We’ve always had a soft spot for Canon’s G-series of prosumer compacts, and it looks like the new G10 won’t be any exception — Photography Blog just put the boxy camera through its paces and found that it’s “undoubtedly the best ever” in the line. High marks were particularly given to the new wider-angle 28-140mm lens (which suffers less barrel distortion than the G9), higher-res LCD screen, and the new exposure dial, which allows you to fine-tune exposure settings without a trip to the menus. The new 14.7 megapixel sensor didn’t receive the same praise, however: ISO 400 images were quite noisy, and the 800 and 1600 settings were “virtually unusable.” That’s not exactly news for the G-series, but it’s pretty unfortunate — especially considering that the G10’s $499 pricetag edges into low-end DSLR territory. Still, if you’re looking for a compact with deep manual controls and real optics, it sounds like the G10 is worth a look — hit the read link for the full review.
Monthly Archives: March 2009
We can definitely see where this is headed. Hot on the heels of Denon’s DVD-A1UD and OPPO’s BDP-83 comes yet another Blu-ray player that does just a pinch more than handle audio CDs, DVDs and Blu-ray Discs. Unveiled as a prototype over in Munich, the Marantz UD9004 is just one format shy (it’s lacking DVD-Audio support) of being a complete “universal” Blu-ray player. Said device, which is slated to get official sometime in 2009, is built upon the $6,500 SA-7S1 SACD player (pictured) and features a 10-bit Silicon Optix chipset, 14-bit video DAC, an SD card reader, RS-232 control interface, support for BD-Live and an Ethernet port. Outside of that, details are nonexistent, but we’ll definitely be keeping an ear to the ground for more.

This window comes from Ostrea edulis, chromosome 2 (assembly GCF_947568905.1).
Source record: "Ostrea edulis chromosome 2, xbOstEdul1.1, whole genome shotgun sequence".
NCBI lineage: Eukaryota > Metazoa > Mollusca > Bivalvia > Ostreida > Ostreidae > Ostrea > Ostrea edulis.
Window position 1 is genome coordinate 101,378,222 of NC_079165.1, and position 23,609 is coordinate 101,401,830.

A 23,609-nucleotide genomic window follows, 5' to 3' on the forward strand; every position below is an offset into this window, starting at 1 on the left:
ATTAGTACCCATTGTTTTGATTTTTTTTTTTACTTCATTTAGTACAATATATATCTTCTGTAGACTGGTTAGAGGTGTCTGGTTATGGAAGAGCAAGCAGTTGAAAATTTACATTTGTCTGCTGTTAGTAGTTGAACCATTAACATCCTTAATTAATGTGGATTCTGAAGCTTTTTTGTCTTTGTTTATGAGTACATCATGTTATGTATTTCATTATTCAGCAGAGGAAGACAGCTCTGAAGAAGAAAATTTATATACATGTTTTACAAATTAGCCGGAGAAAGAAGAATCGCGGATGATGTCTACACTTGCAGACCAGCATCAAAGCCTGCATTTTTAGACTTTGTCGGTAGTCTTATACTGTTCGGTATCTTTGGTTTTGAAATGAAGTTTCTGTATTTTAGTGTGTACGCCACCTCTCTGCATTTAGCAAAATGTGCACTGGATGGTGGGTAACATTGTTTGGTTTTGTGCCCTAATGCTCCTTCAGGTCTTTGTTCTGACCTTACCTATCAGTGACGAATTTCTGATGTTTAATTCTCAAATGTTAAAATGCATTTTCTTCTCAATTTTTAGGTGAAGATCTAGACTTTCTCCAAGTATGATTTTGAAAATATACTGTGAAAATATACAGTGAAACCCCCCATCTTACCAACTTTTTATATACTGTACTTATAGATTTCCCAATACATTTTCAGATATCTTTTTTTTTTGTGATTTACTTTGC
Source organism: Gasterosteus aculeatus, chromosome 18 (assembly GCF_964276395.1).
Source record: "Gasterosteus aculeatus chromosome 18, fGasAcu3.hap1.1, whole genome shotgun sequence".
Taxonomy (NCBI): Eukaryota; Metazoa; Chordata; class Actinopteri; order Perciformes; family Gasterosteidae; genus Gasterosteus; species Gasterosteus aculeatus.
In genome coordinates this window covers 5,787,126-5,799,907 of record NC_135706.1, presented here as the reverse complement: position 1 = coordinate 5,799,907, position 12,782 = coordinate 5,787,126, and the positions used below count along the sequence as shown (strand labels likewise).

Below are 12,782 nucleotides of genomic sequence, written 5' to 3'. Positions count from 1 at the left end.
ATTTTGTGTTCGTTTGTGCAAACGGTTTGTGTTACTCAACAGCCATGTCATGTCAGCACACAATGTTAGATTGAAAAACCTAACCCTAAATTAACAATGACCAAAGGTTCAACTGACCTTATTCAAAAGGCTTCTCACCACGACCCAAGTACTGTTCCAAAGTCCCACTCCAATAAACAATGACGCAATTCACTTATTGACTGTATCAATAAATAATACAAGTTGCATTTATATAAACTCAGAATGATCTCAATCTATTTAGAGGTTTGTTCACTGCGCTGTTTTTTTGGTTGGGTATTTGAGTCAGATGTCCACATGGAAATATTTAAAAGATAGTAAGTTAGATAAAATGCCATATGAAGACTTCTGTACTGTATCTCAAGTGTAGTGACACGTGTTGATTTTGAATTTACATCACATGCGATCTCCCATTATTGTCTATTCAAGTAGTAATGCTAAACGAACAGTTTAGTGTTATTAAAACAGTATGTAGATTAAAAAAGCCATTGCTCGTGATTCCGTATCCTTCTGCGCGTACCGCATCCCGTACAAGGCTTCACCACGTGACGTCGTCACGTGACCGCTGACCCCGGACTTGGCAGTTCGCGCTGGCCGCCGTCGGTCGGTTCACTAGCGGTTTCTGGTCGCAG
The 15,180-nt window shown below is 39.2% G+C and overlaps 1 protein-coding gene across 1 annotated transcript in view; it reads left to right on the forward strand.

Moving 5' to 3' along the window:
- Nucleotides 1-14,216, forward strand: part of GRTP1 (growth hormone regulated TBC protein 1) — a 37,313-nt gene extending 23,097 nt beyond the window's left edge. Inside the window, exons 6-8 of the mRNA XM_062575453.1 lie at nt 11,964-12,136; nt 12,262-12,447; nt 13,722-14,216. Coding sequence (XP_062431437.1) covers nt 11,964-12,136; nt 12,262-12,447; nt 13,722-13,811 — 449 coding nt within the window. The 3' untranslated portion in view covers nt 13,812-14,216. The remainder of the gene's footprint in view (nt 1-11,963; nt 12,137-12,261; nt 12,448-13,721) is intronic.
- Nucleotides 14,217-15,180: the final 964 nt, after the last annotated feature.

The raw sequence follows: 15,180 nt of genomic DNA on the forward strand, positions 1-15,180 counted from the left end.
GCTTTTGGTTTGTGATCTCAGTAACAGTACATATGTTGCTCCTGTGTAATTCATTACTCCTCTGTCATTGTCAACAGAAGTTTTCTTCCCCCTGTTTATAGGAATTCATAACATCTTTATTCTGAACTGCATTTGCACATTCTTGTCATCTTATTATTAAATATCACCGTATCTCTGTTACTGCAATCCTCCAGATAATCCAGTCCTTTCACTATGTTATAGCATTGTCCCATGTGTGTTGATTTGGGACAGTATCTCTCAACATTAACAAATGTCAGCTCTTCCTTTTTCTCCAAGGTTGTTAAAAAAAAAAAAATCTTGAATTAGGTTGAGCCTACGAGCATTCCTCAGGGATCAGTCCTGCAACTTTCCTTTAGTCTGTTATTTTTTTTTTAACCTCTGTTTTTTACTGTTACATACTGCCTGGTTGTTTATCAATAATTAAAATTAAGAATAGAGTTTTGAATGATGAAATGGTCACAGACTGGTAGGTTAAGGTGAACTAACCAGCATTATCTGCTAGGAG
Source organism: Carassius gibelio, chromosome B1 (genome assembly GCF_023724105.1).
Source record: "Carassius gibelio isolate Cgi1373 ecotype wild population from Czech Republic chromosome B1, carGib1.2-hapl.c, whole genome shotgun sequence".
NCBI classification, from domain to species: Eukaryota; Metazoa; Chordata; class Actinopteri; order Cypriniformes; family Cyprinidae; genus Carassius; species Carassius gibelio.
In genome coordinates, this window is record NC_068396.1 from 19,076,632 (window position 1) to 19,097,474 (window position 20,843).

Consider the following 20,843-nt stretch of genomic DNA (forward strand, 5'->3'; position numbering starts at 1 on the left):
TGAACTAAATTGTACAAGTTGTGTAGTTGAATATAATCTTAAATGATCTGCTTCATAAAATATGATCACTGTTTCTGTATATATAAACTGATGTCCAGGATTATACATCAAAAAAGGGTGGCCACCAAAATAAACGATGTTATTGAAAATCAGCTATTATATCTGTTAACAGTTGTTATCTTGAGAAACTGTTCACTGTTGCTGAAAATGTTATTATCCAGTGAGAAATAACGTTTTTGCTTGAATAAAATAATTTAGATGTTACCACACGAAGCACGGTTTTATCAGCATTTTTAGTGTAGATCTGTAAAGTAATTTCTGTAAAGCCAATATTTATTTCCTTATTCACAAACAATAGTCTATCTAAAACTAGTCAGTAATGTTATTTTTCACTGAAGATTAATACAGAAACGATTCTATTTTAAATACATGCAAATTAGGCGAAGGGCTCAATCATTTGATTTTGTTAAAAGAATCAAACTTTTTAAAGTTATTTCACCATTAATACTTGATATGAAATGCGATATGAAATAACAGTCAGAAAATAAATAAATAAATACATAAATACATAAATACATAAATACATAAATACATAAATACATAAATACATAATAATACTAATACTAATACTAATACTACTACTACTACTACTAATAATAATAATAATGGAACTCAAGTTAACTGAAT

Ah, the Verizon Hub. A curious beast this day and age, wouldn’t you say? For those of you who spent the better part of Super Bowl Sunday setting one of these crazy contraptions up in your domicile, we’re eager to hear of your experiences. Has it made you want to throw away your cellphone? Are you already regretting the contract you’re now locked into? Are the widgets sufficiently useful? We found ourselves a bit torn as to whether or not the Hub was even a device worth considering given the monthly fee attached, but now that it’s sat in your place for well over a month, we’re anticipating some better feedback from those who’ve used it a time or two. Spill your guts below. by Darren Murph
Not that we’re far removed from Stealth’s last fanless mini PC, but hey, there’s no harm in having options, right? The company’s latest, dubbed the LPC-625F, is a 7.9- x 7.9- x 2.4-inch machine that somehow houses a 2.26GHz Core 2 Duo processor, up to 4GB of RAM, your choice of 2.5-inch HDD or SSD, integrated Intel graphics, gigabit Ethernet and a surprisingly plentiful array of ports including HDMI, four USB 2.0, RS-232 and DVI. The stock configuration sits at $1,595, but it doesn’t take too many tweaks to cross the two large mark.
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